The R-Unit was inactivated on 30 May 1989. Upon inactivation, the unit was reformed as Detachment 1, 57th Fighter Weapons Wing (FWW). In 1990 the last F-117A (843) was delivered from Lockheed. After completion of acceptance flights at Area 51 of this last new F-117A aircraft, the flight test squadron continued flight test duties of refurbished aircraft after modifications by Lockheed. In February/March 1992 the test unit moved from Area 51 to the USAF Palmdale Plant 42 and was integrated with the Air Force Systems Command 6510th Test Squadron. Some testing, especially RCS verification and other classified activity was still conducted at Area 51 throughout the operational lifetime of the F-117. The recently inactivated (2008) 410th Flight Test Squadron traces its roots, if not its formal lineage to the 4450th TG R-unit.
The amount of information the United States government has been willing to provide regarding Area 51 has generally been minimal. The area surrounding the lake is permanently off-limits to both civilian and normal military air traffic. Security clearances are checked regularly; cameras and weaponry are not allowed. Even military pilots training in the NAFR risk disciplinary action if they stray into the exclusionary "box" surrounding Groom's airspace. Surveillance is supplemented using buried motion sensors. Area 51 is a common destination for Janet, the de facto name of a small fleet of passenger aircraft operated on behalf of the United States Air Force to transport military personnel, primarily from McCarran International Airport.
The USGS topographic map for the area only shows the long-disused Groom Mine. A civil aviation chart published by the Nevada Department of Transportation shows a large restricted area, defined as part of the Nellis restricted airspace. The National Atlas page showing federal lands in Nevada shows the area as lying within the Nellis Air Force Base. Higher resolution (and more recent) images from other satellite imagery providers (including Russian providers and the IKONOS) are commercially available. These show the runway markings, base facilities, aircraft, and vehicles.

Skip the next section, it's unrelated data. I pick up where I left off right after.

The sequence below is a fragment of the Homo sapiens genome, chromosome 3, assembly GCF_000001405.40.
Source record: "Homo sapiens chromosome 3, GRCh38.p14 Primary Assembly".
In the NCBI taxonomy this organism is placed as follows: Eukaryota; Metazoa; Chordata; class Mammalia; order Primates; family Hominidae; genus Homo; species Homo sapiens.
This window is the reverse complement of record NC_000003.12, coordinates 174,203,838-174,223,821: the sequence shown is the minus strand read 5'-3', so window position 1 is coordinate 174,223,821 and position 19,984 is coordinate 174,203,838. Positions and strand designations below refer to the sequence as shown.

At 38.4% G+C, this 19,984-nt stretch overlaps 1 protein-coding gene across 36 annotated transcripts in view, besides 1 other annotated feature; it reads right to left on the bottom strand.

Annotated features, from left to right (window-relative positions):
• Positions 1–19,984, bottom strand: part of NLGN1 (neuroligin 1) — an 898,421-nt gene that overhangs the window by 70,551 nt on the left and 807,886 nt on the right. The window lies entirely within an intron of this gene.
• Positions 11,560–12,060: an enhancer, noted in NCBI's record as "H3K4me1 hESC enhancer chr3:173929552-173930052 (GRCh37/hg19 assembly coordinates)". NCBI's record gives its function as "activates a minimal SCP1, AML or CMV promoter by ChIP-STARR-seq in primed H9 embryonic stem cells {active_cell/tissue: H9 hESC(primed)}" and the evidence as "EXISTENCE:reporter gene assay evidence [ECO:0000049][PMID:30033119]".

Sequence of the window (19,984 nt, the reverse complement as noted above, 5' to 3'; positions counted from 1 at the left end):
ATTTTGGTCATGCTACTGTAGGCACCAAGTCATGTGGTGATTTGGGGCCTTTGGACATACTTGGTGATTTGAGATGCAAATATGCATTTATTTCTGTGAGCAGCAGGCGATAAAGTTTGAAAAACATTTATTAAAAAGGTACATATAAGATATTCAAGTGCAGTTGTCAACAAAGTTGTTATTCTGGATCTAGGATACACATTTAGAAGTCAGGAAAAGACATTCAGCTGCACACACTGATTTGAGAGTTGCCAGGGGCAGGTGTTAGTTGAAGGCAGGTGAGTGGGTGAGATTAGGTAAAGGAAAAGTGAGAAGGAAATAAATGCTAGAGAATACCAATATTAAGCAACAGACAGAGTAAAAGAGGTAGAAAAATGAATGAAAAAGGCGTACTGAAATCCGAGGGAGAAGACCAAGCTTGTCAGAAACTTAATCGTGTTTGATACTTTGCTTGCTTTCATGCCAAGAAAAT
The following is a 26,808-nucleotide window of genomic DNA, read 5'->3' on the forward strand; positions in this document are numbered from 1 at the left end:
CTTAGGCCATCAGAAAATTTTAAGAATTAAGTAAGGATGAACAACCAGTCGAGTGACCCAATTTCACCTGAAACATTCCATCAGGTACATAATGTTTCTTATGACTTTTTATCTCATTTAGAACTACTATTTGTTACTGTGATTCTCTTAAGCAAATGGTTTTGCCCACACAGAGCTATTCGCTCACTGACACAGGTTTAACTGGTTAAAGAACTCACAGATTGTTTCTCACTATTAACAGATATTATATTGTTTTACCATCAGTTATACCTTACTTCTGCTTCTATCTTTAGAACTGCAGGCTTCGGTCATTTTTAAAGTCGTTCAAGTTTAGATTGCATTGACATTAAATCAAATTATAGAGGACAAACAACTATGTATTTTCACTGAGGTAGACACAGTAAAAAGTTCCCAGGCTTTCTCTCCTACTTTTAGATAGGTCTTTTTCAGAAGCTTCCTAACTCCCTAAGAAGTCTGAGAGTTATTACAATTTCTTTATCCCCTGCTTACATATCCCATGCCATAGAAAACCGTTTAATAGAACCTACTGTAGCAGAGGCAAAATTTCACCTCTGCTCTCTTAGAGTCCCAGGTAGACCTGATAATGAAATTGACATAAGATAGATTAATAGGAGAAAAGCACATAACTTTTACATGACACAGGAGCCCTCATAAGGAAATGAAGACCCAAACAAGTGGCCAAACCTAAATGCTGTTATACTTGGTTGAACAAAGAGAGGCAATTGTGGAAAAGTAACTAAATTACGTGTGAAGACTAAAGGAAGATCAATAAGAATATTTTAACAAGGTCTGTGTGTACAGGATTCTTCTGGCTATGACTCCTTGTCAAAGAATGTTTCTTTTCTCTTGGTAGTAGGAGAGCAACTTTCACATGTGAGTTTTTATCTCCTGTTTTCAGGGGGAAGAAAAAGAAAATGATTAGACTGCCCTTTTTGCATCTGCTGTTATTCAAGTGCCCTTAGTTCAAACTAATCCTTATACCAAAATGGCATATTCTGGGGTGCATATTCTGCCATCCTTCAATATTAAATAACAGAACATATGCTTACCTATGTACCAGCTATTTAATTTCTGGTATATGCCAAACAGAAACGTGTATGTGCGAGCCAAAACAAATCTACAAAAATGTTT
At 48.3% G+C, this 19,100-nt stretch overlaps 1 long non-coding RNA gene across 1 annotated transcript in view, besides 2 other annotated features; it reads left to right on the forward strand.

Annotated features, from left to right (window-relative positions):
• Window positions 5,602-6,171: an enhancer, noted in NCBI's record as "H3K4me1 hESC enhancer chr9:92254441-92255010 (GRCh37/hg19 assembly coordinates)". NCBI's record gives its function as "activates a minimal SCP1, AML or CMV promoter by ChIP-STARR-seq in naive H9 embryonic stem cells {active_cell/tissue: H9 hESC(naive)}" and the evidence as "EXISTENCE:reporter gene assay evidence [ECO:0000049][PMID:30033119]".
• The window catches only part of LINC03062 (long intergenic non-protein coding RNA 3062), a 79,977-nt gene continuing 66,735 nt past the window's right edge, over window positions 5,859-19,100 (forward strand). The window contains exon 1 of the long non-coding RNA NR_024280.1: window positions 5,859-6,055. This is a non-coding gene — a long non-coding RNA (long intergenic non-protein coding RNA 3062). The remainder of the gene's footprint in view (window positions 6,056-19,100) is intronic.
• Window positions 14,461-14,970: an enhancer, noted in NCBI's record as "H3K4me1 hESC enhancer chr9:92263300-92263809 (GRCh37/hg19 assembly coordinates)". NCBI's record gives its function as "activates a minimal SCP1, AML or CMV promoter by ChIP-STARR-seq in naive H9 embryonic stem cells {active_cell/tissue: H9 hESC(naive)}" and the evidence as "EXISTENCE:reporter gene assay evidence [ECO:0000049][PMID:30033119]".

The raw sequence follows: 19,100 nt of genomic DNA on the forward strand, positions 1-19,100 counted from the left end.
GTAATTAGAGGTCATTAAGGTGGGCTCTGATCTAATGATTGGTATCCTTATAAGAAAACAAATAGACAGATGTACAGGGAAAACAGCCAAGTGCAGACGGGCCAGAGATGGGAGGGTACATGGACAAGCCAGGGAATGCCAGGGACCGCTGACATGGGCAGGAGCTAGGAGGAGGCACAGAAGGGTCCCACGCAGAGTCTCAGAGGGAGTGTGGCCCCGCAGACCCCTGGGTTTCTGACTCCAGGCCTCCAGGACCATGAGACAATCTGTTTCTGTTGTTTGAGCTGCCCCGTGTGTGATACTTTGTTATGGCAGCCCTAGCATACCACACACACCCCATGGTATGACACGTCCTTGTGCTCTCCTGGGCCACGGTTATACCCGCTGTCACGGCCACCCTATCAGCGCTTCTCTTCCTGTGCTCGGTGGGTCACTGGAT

When documents that mention the Nevada Test Site (NTS) and operations at Groom are declassified, mentions of Area 51 and Groom Lake are routinely redacted. One exception is a 1967 memo from CIA director Richard Helms regarding the deployment of three OXCART aircraft from Groom to Kadena Air Base to perform reconnaissance over North Vietnam. Although most mentions of OXCART's home base are redacted in this document, as is a map showing the aircraft's route from there to Okinawa, the redactor appears to have missed one mention: page 15 (page 17 in the PDF), section No. 2 ends "Three OXCART aircraft and the necessary task force personnel will be deployed from Area 51 to Kadena."
On 25 June 2013, CIA released an official history of the U-2 and OXCART projects that officially acknowledged the existence of Area 51. The release was in response to a Freedom of Information Act request submitted in 2005 by Jeffrey T. Richelson of George Washington University's National Security Archives, and contain numerous references to Area 51 and Groom Lake, along with a map of the area. More on Wikipedia
Late night talk radio host Art Bell, who lives in the area, says he has personally seen daily buses pick up local workers with the destination placard reading "Area 51" on the bus
Area 1 (X-ray, gamma ray, and subcritical detonation tests continue to be conducted in Nevada Area 1.
The radioactivity on the ground provides a radiologically contaminated environment for the training of first responders)
Area 2 (Nevada Test Site in the Mojave Desert, located 18 miles south-west of Area 51)